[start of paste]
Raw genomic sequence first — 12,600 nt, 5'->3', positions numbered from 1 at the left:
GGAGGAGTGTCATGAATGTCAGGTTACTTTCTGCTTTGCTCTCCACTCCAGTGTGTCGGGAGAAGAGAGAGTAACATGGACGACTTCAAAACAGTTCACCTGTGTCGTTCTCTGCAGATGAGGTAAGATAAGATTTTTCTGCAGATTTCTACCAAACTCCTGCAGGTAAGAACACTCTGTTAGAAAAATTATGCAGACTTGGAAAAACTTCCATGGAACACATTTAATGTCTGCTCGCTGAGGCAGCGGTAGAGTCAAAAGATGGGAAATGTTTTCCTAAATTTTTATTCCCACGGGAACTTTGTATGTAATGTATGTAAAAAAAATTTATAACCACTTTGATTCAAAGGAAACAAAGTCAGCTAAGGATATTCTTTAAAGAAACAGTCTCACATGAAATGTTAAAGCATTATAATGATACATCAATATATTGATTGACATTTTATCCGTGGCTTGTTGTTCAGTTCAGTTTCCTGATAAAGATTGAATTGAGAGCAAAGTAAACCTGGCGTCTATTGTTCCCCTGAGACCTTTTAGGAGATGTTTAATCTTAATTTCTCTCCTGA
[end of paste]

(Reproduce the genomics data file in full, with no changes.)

Raw genomic sequence first — 12,600 nt, 5'->3', positions numbered from 1 at the left:
GGAGGAGTGTCATGAATGTCAGGTTACTTTCTGCTTTGCTCTCCACTCCAGTGTGTCGGGAGAAGAGAGAGTAACATGGACGACTTCAAAACAGTTCACCTGTGTCGTTCTCTGCAGATGAGGTAAGATAAGATTTTTCTGCAGATTTCTACCAAACTCCTGCAGGTAAGAACACTCTGTTAGAAAAATTATGCAGACTTGGAAAAACTTCCATGGAACACATTTAATGTCTGCTCGCTGAGGCAGCGGTAGAGTCAAAAGATGGGAAATGTTTTCCTAAATTTTTATTCCCACGGGAACTTTGTATGTAATGTATGTAAAAAAAATTTATAACCACTTTGATTCAAAGGAAACAAAGTCAGCTAAGGATATTCTTTAAAGAAACAGTCTCACATGAAATGTTAAAGCATTATAATGATACATCAATATATTGATTGACATTTTATCCGTGGCTTGTTGTTCAGTTCAGTTTCCTGATAAAGATTGAATTGAGAGCAAAGTAAACCTGGCGTCTATTGTTCCCCTGAGACCTTTTAGGAGATGTTTAATCTTAATTTCTCTCCTGA